“Teens have bright futures ahead of them.” You’ve probably heard this said often, and I would bet you heard it only from adults.
Unfortunately, many teens don’t share this perspective; they act as if their future is pretty dismal, especially when they’re struggling in school. For years teens have walked into my office stating, “I hate school,” “I’m not a good student,” and “I’m stupid.” Their self-esteem has plummeted, and their grades just seem to show them proof that they’re right.
They haven’t yet learned the perspective that grades are just one sign of where they are today and shouldn’t be mistaken for where they can be tomorrow. In scientific fact, teens are just developing that part of the brain that controls planning, organization, decision-making and perspective, a process that won’t be complete until well into their 20’s.
Every teen is brilliant
Here is what I do know (and love) about teens, as I’ve seen it time and again: When given the tools and support they need, a teen can turn any situation around. Any situation. Why? Because every teen is brilliant! Even when they don’t hold that belief for themselves, I hold it for them. I know teens have a divine purpose and when they tap into their essence, they will soar.
And I know (and coach) many parents who are doing the same thing for their adolescent children, meeting them exactly where they are and cheerleading them every step of the way through their teen years.
Sadly, not enough teens have an adult who believes in them and to whom they are willing to talk and listen openly. Without another perspective on how to interpret their challenges, their negative self-talk not only can crush their spirit throughout the school years but also stay with them into adulthood.
I want to talk about ways in which we can support our teens to feel empowered and become unstoppable in achieving their dreams
Are any of our journeys easy?
I know the journey of moving through self-doubt, confusion, and victimhood because I was just like those teens sitting in my office, feeling stupid and not-enough.
As the youngest child in the family, I compared myself a lot to my brother, who is five years older. Of course, I never realized at the time that he had five more years of growth and experience on me, so comparisons in my younger years would always have me coming up short. Since I was constantly comparing myself to my brother—and he seemed to be a lot better at everything—I imprinted the message “I am not good enough” into my subconscious and conscious mind.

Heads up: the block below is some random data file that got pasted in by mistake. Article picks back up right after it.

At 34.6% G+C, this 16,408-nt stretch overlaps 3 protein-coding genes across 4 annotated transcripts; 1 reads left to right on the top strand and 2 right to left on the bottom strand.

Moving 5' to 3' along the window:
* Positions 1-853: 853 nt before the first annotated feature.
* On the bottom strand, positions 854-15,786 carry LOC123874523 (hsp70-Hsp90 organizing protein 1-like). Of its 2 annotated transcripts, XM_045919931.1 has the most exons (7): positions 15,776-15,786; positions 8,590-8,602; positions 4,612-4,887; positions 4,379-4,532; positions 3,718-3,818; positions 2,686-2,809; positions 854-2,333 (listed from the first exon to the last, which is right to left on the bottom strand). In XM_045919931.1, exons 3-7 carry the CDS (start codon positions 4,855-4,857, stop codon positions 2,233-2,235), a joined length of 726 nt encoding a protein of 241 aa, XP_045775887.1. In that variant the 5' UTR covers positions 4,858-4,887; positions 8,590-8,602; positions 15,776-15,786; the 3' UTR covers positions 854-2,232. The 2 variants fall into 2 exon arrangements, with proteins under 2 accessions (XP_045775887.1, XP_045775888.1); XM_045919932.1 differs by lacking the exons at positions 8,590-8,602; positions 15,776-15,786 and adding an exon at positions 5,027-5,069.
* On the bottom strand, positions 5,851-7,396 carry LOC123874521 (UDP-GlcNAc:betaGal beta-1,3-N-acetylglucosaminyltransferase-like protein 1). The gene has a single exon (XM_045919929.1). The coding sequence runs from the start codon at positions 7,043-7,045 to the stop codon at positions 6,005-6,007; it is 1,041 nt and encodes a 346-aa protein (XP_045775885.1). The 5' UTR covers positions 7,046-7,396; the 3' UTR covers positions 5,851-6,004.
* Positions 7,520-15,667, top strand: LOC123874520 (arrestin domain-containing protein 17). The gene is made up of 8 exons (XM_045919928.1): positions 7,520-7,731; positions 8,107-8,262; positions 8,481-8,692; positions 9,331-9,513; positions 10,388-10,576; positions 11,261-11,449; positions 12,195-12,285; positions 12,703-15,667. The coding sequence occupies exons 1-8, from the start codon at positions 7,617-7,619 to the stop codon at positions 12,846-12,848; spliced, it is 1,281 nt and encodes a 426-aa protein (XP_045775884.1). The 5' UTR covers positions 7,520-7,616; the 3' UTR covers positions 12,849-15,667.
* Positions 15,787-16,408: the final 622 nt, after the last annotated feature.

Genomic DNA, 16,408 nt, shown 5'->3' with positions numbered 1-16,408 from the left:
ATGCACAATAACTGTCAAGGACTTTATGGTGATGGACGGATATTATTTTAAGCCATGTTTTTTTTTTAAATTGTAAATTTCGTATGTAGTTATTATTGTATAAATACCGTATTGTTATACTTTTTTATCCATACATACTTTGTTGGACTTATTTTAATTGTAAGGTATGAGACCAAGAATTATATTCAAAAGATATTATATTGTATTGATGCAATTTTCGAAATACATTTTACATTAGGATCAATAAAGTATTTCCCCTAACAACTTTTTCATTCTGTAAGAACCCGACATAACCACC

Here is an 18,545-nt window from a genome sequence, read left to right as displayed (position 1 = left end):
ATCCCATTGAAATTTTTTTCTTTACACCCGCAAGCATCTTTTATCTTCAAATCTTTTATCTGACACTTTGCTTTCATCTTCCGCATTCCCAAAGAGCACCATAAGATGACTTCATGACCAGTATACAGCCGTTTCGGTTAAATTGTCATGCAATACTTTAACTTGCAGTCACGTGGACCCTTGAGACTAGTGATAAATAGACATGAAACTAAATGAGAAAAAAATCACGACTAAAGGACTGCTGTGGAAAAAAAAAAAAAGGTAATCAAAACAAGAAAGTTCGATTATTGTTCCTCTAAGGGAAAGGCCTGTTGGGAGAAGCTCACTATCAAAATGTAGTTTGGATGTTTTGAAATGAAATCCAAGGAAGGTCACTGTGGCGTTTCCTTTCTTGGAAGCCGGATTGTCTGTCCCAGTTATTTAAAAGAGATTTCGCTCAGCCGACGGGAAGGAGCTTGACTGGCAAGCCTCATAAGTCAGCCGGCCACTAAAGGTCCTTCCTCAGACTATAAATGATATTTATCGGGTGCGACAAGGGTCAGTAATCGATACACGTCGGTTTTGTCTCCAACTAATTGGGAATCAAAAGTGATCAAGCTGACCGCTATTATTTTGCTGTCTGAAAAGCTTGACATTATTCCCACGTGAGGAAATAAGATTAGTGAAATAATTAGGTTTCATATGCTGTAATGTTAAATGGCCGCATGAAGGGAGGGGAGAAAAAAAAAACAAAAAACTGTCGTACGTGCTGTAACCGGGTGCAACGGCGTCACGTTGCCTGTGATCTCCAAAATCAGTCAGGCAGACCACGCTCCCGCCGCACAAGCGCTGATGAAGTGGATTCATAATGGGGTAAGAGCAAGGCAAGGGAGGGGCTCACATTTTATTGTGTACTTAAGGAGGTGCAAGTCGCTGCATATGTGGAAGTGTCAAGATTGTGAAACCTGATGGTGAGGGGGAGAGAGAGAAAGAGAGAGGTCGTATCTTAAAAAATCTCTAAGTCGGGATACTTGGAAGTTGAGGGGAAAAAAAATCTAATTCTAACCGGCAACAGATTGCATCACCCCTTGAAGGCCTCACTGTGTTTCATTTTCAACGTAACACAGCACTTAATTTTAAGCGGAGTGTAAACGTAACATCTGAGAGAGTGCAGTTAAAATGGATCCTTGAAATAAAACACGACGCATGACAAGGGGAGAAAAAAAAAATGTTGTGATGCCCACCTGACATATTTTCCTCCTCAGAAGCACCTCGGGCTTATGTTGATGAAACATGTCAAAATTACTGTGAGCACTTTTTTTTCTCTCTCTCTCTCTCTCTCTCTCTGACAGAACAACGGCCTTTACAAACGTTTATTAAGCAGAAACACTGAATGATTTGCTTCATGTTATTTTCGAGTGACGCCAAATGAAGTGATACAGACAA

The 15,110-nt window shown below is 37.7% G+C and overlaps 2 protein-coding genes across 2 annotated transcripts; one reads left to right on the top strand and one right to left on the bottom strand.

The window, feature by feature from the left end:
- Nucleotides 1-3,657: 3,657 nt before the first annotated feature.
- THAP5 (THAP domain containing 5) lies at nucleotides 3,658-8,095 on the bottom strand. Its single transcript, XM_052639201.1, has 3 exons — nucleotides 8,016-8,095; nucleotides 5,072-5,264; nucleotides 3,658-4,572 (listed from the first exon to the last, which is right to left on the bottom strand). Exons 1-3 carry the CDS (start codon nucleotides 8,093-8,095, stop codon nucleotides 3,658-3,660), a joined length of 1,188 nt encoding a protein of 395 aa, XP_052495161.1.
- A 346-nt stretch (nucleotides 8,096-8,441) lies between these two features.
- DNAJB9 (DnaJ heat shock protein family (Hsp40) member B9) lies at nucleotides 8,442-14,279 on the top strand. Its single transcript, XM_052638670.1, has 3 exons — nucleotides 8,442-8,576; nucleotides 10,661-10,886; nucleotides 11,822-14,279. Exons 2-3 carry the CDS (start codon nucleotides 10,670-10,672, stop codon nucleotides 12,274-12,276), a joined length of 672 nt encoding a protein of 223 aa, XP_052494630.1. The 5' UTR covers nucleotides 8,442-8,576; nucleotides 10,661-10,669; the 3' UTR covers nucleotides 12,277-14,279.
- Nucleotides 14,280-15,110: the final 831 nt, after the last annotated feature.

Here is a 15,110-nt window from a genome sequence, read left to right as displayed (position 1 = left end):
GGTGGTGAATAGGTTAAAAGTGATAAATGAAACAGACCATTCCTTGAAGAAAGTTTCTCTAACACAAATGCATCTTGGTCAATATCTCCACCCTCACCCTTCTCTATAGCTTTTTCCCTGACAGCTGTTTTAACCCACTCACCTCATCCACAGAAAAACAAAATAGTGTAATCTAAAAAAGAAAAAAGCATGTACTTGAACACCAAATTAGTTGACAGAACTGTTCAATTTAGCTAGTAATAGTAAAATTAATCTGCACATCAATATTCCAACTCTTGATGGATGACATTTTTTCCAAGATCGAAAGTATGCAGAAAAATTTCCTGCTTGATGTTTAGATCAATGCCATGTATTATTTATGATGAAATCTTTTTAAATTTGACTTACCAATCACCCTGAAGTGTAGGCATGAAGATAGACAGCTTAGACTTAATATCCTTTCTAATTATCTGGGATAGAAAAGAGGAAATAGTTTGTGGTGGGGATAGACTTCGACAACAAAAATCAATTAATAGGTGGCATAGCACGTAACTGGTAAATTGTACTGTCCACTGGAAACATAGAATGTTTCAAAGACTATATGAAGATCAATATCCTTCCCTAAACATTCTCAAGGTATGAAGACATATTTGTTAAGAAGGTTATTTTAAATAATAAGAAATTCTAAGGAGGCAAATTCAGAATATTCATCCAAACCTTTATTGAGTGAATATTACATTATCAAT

Accordingly, I have empathy for teens who are struggling in school, comparing themselves to others, and feeling like they’ll never be good enough.
My message to them? Your struggles don’t have anything to do with your intelligence, and certainly the implication that you are not enough or “stupid” is FALSE! I work with teens to explore comparisons in their life, tell their critical voice to stop, and refocus on gratitude for all the wonder-FULL in them!
What parents can do
1. Never underestimate the impact of what your teen is going through as they tell you about it. We adults can do a disservice to our teens by making assumptions about what they’re feeling and believing about themselves and the world — or worse, what they SHOULD be believing. While our intentions may be good, the outcome for them could be harmful.
We will never know what their world and life apart from us are really like, what it feels like for them to be hurt by a friend, or bullied, or disrespected by a teacher. Listen actively and patiently, and refrain from judgment.
2. Explore your role in keeping comparisons alive in your family and in your teen’s peer circle. I commonly see parents who feel a sense of shame that one of their children isn’t a “rockstar” like the other child or children. They don’t mean to tear down their self-esteem, but teens are highly sensitive to comparisons and judgments as their self-identity is in the formative stage. And you may think they’re not listening to anything you say, but, believe me, they are!
3. Tap into your own brilliance. As I said, every teen is brilliant. That also means every adult is brilliant since we were all teens once, right? Yet many adults are still carrying those childhood messages of inadequacy, not smart enough, will never amount to anything, etc.
You may feel too busy to even think about yourself and your infinite brilliance. But I submit that it’s worth the time. I encourage you to take some time to reacquaint yourself with your infinite brilliance, to increase your self-awareness in whatever ways work best for you. There are several meditation practices that can help you tap into and trust your wisdom. One brief, eight-minute meditation can be found on YouTube, “Contacting Our Inner Wisdom” at https://www.youtube.com/watch?v=sP4YD2hx53c. The old judgmental messages begin to fall away, and you start to notice positive differences in how you feel about yourself and in turn how you relate to others — and your teen will notice too!